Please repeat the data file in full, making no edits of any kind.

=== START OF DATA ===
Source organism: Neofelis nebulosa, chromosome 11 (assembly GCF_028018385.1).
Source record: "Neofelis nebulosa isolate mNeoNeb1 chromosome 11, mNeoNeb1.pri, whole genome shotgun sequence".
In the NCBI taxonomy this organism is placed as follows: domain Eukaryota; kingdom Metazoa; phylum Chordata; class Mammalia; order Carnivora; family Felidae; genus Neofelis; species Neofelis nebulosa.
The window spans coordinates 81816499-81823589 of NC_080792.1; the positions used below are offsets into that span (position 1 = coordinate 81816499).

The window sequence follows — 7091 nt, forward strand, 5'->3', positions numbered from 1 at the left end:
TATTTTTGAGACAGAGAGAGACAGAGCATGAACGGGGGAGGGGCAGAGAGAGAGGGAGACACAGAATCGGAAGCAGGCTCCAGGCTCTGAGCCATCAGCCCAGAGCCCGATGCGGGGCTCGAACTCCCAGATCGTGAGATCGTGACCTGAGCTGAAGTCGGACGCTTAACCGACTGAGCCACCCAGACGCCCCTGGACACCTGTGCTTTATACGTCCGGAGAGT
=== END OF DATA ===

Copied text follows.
Source organism: Neofelis nebulosa, chromosome 11 (assembly GCF_028018385.1).
Source record: "Neofelis nebulosa isolate mNeoNeb1 chromosome 11, mNeoNeb1.pri, whole genome shotgun sequence".
In the NCBI taxonomy this organism is placed as follows: domain Eukaryota; kingdom Metazoa; phylum Chordata; class Mammalia; order Carnivora; family Felidae; genus Neofelis; species Neofelis nebulosa.
The window spans coordinates 81816499-81823589 of NC_080792.1; the positions used below are offsets into that span (position 1 = coordinate 81816499).

The window sequence follows — 7091 nt, forward strand, 5'->3', positions numbered from 1 at the left end:
TATTTTTGAGACAGAGAGAGACAGAGCATGAACGGGGGAGGGGCAGAGAGAGAGGGAGACACAGAATCGGAAGCAGGCTCCAGGCTCTGAGCCATCAGCCCAGAGCCCGATGCGGGGCTCGAACTCCCAGATCGTGAGATCGTGACCTGAGCTGAAGTCGGACGCTTAACCGACTGAGCCACCCAGACGCCCCTGGACACCTGTGCTTTATACGTCCGGAGAGT